sorry, I was ridiing all day in Brooklyn looking for some hipsters on track bikes to ride with. (ducks for cover). then I thought I came upon one when I realized it was just a reflection in the mirror
It's Columbus exclusive Gilco Design tubing for Colnago. This is the supposed story of how it came about:

It is known; however, that the current trademark Gilco tubing used by Colnago, in which the main tubes are sort of diamond-shaped instead of round resulted from Merckx's opinion that Colnago's frames did not descend well. Comparing them to DeRosa's, Merckx felt the Colnago to be too flexible.

Upon hearing this, Ernesto set about remedying the problem, even though it was the only complaint he had heard regarding his frames' performance.

But if Eddy Merckx feels your bike is too flexible, you should heed the advice and make changes. Colnago did not want to add weight to the bike design he had worked hard to lighten, so he decided to increase the torsional rigidity without adding weight.

With some work using an ordinary shop mandrel on normal round tubes, he flattened all four sides of the tubes to decrease flexibility under pedalling forces, and unknowingly produced his future trademark.

For many years now, Columbus has drawn the diamond-shaped tubes to Colnago's specification, and two decades of racing have proven the merits of the idea. The resulting frame is light, stiff and offers a compliant ride quality, all of the attributes of a great race bike.

In my honest opinion of riding this bike for the last month, I have to say that this is the sickest ride.
Torsional stiffness yet super plush and compliant. It's all true. F.F.
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Old 05-15-05, 08:41 PM   #20
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Anybody know anything about this?

Does it compromise the integrity (i guess i mean strength) of the frame?




No Yes Colonago was the one of the first, Rossin also did frames like that too.

S/F,
CEYA!
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Old 05-15-05, 09:58 PM   #21
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Geez, another forum member that sounds like they write advertising copy for a living. Nice work Fixedfiend!

Most tubes in a bike frame experience out of plane bending. Best shape for that? Round tubing. Best shape for in-plane bending? Oval.

Best shape for bending of consumer consciousness? Star, diamond, fluted, crimped, cramped, clamped, dimpled, hydroformed......
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Old 05-15-05, 10:48 PM   #22
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Geez, another forum member that sounds like they write advertising copy for a living. Nice work Fixedfiend!

Most tubes in a bike frame experience out of plane bending. Best shape for that? Round tubing. Best shape for in-plane bending? Oval.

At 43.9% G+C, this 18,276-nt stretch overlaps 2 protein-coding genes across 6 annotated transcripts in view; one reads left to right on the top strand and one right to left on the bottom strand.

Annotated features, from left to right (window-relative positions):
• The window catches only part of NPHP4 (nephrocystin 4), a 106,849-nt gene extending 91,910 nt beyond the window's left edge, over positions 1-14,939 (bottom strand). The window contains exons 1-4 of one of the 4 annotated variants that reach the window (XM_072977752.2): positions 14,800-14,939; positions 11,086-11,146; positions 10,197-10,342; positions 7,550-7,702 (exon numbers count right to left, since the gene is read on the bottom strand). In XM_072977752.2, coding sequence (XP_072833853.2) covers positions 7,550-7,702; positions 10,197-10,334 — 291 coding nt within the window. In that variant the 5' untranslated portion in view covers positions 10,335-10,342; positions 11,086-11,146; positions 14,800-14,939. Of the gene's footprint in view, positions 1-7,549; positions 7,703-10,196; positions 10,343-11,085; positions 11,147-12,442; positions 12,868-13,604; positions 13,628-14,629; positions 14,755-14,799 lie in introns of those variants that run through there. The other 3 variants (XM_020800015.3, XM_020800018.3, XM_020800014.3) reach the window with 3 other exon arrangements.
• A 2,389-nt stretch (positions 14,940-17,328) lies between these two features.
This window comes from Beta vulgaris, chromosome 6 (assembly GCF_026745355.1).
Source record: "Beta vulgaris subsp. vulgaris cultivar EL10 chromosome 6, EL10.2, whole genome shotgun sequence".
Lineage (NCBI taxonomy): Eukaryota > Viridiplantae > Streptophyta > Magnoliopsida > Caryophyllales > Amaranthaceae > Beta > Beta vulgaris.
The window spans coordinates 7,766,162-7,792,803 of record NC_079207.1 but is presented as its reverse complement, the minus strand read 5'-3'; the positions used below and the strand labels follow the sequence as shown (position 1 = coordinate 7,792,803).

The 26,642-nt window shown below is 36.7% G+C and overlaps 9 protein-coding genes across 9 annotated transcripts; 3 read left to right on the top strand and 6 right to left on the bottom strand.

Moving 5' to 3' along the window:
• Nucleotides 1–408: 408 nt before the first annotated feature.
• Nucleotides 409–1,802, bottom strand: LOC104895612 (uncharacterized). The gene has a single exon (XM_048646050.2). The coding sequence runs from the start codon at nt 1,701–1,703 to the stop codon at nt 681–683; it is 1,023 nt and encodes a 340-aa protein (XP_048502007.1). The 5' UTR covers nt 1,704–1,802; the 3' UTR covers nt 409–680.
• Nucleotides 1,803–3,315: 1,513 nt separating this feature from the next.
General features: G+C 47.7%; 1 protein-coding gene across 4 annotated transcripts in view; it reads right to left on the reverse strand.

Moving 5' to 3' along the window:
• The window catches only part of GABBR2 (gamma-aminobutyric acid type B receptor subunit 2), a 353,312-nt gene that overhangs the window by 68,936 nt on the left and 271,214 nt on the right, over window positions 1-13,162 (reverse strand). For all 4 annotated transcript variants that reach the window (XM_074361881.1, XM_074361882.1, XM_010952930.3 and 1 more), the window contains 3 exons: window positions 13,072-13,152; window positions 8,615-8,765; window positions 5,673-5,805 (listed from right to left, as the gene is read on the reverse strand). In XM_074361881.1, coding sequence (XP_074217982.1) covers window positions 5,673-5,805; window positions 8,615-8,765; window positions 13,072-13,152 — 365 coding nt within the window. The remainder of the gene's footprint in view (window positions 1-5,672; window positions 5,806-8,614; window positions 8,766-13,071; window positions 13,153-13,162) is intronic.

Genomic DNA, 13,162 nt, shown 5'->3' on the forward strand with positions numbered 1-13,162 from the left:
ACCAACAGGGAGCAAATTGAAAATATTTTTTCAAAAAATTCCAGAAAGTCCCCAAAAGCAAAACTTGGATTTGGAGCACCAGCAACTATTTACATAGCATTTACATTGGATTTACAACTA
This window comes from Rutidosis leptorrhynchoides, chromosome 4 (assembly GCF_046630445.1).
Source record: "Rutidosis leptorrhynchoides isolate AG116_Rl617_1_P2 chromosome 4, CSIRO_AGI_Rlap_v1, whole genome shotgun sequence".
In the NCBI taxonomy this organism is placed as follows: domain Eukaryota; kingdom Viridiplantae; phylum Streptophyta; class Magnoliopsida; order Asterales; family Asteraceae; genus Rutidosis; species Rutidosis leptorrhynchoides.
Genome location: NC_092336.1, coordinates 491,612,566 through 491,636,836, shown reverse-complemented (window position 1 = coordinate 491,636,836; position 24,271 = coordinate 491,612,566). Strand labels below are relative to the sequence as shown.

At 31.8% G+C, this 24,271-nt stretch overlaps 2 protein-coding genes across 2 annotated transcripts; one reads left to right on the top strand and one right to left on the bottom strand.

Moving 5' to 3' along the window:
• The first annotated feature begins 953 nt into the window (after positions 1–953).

Best shape for bending of consumer consciousness? Star, diamond, fluted, crimped, cramped, clamped, dimpled, hydroformed......
That was taken from a cycling history website. Oh yes, you must be right. The greatest bicycle frame maker in history has duped us all into thinking his bicycles are just marketing hype. How stupid of us consumers and the world champions who have ridden his bicycles. Only those who can experience will believe anyway.

Oh, by the way, if you need me to overhaul your site with some decent copy, let me know, cause that $hit is Wack! Pretty corny too.

Last edited by fixedfiend; 05-15-05 at 11:05 PM.
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Old 05-16-05, 12:24 PM   #23
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That was taken from a cycling history website. Oh yes, you must be right. The greatest bicycle frame maker in history has duped us all into thinking his bicycles are just marketing hype. How stupid of us consumers and the world champions who have ridden his bicycles. Only those who can experience will believe anyway.

Oh, by the way, if you need me to overhaul your site with some decent copy, let me know, cause that $hit is Wack! Pretty corny too.
The greatest bicycle framebuilder in history? I didn't know jeff lindsey was torching for colnago.

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Old 05-16-05, 11:50 PM   #24
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Originally Posted by fixedfiend
That was taken from a cycling history website. Oh yes, you must be right. The greatest bicycle frame maker in history has duped us all into thinking his bicycles are just marketing hype. How stupid of us consumers and the world champions who have ridden his bicycles. Only those who can experience will believe anyway.

Oh, by the way, if you need me to overhaul your site with some decent copy, let me know, cause that $hit is Wack! Pretty corny too.
I think the correct phrase is "That sh¡t is wack, yo!", although I doubt the brothas will understand 'corny'. They will however appreciate your little chubby for Ernesto, similar to their obsession with b¡tches, Bentleys, and...er......bling-bling, so you should be fine.
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Old 05-16-05, 11:55 PM   #25
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actually, the "brothas" I know say corny all the time when describing ****